Chronic constipation and diarrhea
Occasional constipation and diarrhea likely won’t result in hemorrhoids. But if you’re experiencing these conditions on a frequent and ongoing basis, it’s possible that they could increase your chance of getting them.
- Chronic constipation – Straining to move stool increases the pressure in your anus and rectum, making it more likely that hemorrhoids will bulge and bleed.
- Chronic diarrhea – If you have chronic diarrhea, it can irritate hemorrhoids, causing them to bleed and burn.
Chronic constipation and diarrhea could be due to underlying conditions, so check with your doctor to be sure. Depending on the frequency and severity of your symptoms, they may refer you to a digestive health specialist
Hemorrhoids from pregnancy or birth
Swollen hemorrhoids are common during pregnancy. A main reason is that your enlarged uterus is increasing the pressure on your rectum and anus. But hormonal changes during pregnancy also make hemorrhoids more likely since they can weaken the muscles around your bottom, increasing the chance of constipation. Postpartum hemorrhoids are usually hemorrhoids that have continued from pregnancy or that were caused by childbirth.
Lifestyle factors that can cause hemorrhoids
Spending a lot of time on the toilet
Spending long stretches on the toilet can make it more likely that you’ll get hemorrhoids. That’s because when you sit on a toilet seat, it can cause blood to pool in hemorrhoid blood vessels – so don’t linger on the toilet. You can finish reading the newspaper or scrolling on your phone after you’re out of the bathroom.
Regularly lifting heavy objects
When you lift or move heavy objects (like weights or boxes), it’s common to hold your breath and strain. This can force down the air in your lungs, increasing pressure on your internal organs. The added pressure can also cause hemorrhoid blood vessels to swell and push outward.
People who are very overweight are more likely to have hemorrhoids. Part of the reason is the excess body weight that increases the pressure on blood vessels surrounding the anus and rectum.
People who are very overweight may also have lifestyle factors that make hemorrhoids more likely – such as a low-fiber diet and a sedentary lifestyle that includes lots of sitting and low levels of activity.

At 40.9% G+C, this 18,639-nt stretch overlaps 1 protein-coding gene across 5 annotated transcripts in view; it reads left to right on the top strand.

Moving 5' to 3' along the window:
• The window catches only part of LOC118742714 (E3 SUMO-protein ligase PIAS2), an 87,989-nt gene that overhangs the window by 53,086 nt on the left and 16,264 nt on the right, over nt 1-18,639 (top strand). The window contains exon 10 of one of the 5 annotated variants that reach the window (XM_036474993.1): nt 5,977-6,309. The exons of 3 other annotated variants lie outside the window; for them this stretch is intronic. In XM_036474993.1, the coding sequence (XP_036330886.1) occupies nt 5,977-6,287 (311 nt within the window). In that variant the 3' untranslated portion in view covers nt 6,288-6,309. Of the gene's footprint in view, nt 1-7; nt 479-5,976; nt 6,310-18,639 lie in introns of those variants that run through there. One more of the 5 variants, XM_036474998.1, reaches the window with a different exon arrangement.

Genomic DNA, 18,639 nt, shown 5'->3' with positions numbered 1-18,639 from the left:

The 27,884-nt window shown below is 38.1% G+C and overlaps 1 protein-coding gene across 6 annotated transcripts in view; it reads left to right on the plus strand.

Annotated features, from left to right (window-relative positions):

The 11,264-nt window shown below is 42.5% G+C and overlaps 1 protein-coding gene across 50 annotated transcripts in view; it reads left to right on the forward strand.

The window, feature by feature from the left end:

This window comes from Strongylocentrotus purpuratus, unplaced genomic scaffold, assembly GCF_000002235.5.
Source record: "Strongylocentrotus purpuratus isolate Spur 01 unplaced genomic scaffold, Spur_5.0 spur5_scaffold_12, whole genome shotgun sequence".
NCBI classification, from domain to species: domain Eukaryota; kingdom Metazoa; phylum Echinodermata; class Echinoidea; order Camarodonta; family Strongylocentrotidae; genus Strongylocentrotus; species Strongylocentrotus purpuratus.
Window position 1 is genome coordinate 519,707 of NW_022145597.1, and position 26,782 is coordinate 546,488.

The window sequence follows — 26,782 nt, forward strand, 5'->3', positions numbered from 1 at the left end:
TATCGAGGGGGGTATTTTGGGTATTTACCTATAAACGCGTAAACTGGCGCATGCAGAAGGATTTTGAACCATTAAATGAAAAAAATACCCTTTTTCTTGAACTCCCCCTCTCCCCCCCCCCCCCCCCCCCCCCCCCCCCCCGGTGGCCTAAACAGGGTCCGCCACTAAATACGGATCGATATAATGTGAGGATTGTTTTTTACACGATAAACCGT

Anal intercourse can irritate hemorrhoids causing symptoms like bleeding and discomfort. If you have symptoms from hemorrhoids, it may be a good idea to hold off on anal sex until your symptoms go away.
Regardless of the type of hemorrhoids you have – whether internal, external or thrombosed – if they’re causing you painful or bothersome symptoms, there are a range of treatments available.
Often, your symptoms will go away with home remedies such as medications and self-care. But if they don’t, there are medical treatments that can help.
Medications for hemorrhoids
You may be able to find relief from your hemorrhoid symptoms using over-the-counter medications such as hemorrhoid creams, pads and wipes.
The best products for hemorrhoids usually contain one or more of the following ingredients: lidocaine, witch hazel, hydrocortisone or zinc oxide. What works best may depend on which symptoms are most bothersome.
- Painful hemorrhoids – Topical pain relievers like lidocaine numb the area to provide temporary pain relief. It’s easy to find creams that are 5% lidocaine. But other types of hemorrhoid creams also include lidocaine.
- Inflamed hemorrhoids – Zinc oxide and witch hazel are ingredients that can help soothe and protect skin as it heals – while also reduce itching and swelling. Anusol Plus is a popular zinc oxide cream that also includes a topical pain reliever to numb the area. Tucks Medicated Cooling Pads with witch hazel are a great choice to provide immediate relief from burning and itching.